Rain-X does help disperse water on windshields, too (which can be even more difficult to see through). Even if you don't have a commercial antifog solution, a thin layer of dish soap will do in a pinch. Just make sure your windshield is low enough to see over, or you may be riding blind once the rain hits accumulated dirt and dust on it.

Traction: Wet-weather traction seems to be the main concern for most riders, usually because they aren't sure how much grip is available. While some surfaces-metal fixtures, painted areas and places where built-up oil hasn't washed off-become much slipperier when wet, you can actually call on a surprising amount of traction on clean asphalt in the wet.

The easiest way to test traction is to feel for it with your rear brake. Assuming you know how much deceleration you can develop on dry pavement before the rear tire breaks loose, you can gauge what's available if you repeat the test with the road wet (also assuming your tires have a reasonable amount of tread depth).When first starting out on a rainy-day ride, deliberately lock up the rear wheel a couple of times before a stop. Once you can feel the traction, you'll have a better idea of how much you can safely ask of the tires when braking and cornering. At moderate speeds on a flat, straight road, this test shouldn't throw you for a loop.

If you want to improve traction, premium aftermarket tires are almost certain to give you better wet-road grip over original-equipment rubber. Slightly increasing tire pressure also can boost wet-weather traction; an additional five psi or less helps cut through water better to combat hydroplaning. Just don't try it with a bald tire

Some situations deserve even more attention. Railroad tracks, for instance, deserve a double take, wet or dry. Your best bet is to cross them at a right angle. A larger metal surface-such as a bridge grate or a cattle guard-offers even less grip, and painted surfaces can be almost as slippery as metal.

Also keep an eye out for spots where water meets oil and tends to hang around for a while-places like toll booths, tunnels and parking garages are prime examples of this kind of low-traction trap.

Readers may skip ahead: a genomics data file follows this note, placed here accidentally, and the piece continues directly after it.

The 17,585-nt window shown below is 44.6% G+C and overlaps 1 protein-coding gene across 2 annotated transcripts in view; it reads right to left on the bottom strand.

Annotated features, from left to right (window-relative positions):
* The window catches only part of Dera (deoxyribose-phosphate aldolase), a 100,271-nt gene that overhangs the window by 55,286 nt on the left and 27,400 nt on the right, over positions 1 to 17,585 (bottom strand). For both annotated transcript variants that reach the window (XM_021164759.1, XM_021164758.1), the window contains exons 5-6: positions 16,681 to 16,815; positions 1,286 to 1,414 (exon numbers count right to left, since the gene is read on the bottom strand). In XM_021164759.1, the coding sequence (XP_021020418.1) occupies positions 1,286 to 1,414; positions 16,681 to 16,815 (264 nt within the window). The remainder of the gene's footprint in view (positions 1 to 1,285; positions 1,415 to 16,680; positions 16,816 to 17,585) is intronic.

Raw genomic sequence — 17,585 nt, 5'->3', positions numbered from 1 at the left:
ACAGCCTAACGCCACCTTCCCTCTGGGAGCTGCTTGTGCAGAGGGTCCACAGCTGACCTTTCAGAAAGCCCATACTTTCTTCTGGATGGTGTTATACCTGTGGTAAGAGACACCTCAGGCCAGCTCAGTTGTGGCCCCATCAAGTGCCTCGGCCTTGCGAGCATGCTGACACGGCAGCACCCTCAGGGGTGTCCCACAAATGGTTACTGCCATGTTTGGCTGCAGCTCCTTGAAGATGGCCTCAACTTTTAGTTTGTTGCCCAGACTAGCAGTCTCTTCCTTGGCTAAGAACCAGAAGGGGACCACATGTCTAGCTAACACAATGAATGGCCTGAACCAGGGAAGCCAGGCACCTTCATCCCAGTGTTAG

Along the same lines, turning on a slick surface demands an ultrasmooth approach. Jamming the brakes or sudden steering inputs could put you into the curb. Slow down before you enter the turn and keep the throttle neutral all the way through. Initiate turns more gradually, engage the clutch more deliberately than usual and avoid abrupt throttle changes. Use a taller gear to reduce the forces reaching the rear tire. Allow more space to stop or slow down.

The State Of Mind
Leave the road rage at home, and don't forget to give your bike a once-over before you hit the start switch. There'll be plenty for your senses to deal with out on the road, and your equipment shouldn't be one of them. Peace of mind goes a long way.

The T-CLOCK mnemonic created by the Motorcycle Safety Foundation is as good a device as any to help you organize a pre-ride safety check. Each letter represents an inspection category, as follows:

T - Tires & Wheels
C - Controls
L - Lights & Electrics
O - Oil
C - Chassis
K - Kickstand

In wet conditions, tires, lights and brakes are the most important components to check. Tires are the most vulnerable-they're the first troops in the trenches and stand the most to lose. You'll uncover immediate problems like failed bulbs and punctured tires, but also check for smaller problems if you have the time. Throttle cables, for example, often slide out of adjustment unnoticed; the growing play can wreak havoc with throttle control.

So take your sense of adventure when you go for a ride on rainy days. You'll arrive at your destination revitalized, and it'll help your smoothness on the bike the next time you ride it, to boot. When the ride is over, wear any dampness you may experience as a badge of honor.